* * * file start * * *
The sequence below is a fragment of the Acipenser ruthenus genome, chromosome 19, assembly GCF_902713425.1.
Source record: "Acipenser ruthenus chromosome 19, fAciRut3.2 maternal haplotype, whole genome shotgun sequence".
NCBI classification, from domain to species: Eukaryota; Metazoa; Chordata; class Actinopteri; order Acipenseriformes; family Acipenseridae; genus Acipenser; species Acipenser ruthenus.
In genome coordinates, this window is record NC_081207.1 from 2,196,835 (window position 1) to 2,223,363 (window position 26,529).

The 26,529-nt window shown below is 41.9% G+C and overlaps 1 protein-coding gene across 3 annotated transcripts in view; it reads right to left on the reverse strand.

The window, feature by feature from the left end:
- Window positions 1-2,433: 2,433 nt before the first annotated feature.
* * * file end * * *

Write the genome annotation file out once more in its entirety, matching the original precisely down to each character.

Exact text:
The sequence below is a fragment of the Acipenser ruthenus genome, chromosome 19, assembly GCF_902713425.1.
Source record: "Acipenser ruthenus chromosome 19, fAciRut3.2 maternal haplotype, whole genome shotgun sequence".
NCBI classification, from domain to species: Eukaryota; Metazoa; Chordata; class Actinopteri; order Acipenseriformes; family Acipenseridae; genus Acipenser; species Acipenser ruthenus.
In genome coordinates, this window is record NC_081207.1 from 2,196,835 (window position 1) to 2,223,363 (window position 26,529).

The 26,529-nt window shown below is 41.9% G+C and overlaps 1 protein-coding gene across 3 annotated transcripts in view; it reads right to left on the reverse strand.

The window, feature by feature from the left end:
- Window positions 1-2,433: 2,433 nt before the first annotated feature.